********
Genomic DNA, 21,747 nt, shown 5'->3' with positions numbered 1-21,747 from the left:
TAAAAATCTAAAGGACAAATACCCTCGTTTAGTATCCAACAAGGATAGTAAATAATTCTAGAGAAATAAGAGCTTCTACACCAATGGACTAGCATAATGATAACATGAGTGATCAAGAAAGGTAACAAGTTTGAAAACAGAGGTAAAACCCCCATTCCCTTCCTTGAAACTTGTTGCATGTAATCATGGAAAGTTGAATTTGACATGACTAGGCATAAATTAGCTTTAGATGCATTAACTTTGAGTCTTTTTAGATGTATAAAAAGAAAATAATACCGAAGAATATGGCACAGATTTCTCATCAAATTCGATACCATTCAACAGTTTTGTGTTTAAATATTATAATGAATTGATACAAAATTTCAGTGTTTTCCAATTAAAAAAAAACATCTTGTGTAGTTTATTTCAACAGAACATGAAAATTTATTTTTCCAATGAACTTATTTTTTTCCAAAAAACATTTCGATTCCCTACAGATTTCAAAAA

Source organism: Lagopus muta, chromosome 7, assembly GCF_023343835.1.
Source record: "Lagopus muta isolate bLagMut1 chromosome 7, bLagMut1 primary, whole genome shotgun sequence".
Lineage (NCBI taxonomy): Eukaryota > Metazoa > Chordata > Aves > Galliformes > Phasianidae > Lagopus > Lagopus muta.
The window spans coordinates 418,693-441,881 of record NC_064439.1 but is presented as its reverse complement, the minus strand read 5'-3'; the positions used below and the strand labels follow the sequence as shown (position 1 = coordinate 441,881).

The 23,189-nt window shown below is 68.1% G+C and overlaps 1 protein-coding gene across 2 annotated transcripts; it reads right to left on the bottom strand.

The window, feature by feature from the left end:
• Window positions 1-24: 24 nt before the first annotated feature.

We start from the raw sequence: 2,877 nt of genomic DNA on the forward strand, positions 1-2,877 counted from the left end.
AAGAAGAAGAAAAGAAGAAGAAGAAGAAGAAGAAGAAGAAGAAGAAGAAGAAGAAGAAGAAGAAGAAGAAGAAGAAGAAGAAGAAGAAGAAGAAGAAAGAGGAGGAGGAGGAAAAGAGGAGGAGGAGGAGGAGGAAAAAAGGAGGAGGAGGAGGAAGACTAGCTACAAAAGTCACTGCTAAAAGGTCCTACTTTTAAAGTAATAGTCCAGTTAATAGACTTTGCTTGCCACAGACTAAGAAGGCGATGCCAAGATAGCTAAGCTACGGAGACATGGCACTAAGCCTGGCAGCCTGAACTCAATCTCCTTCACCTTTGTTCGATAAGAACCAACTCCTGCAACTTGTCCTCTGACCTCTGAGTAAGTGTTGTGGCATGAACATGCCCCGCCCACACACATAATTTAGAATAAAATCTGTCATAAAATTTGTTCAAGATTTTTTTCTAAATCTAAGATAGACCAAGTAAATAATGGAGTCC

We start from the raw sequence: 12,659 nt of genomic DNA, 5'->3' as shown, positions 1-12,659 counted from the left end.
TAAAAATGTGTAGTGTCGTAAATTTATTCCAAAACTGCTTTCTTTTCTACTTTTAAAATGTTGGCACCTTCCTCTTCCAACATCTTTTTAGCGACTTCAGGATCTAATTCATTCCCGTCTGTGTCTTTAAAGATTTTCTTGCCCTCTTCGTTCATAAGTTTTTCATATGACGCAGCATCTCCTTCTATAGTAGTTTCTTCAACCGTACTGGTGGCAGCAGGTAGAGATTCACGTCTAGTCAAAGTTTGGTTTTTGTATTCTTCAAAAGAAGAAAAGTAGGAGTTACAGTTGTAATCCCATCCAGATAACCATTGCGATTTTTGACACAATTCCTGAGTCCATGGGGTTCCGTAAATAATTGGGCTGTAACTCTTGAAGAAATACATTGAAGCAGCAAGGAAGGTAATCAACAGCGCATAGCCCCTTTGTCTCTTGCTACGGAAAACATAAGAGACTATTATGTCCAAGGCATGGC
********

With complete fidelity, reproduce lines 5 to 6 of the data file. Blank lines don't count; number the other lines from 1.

Lineage (NCBI taxonomy): Eukaryota > Metazoa > Chordata > Aves > Galliformes > Phasianidae > Lagopus > Lagopus muta.
The window spans coordinates 418,693-441,881 of record NC_064439.1 but is presented as its reverse complement, the minus strand read 5'-3'; the positions used below and the strand labels follow the sequence as shown (position 1 = coordinate 441,881).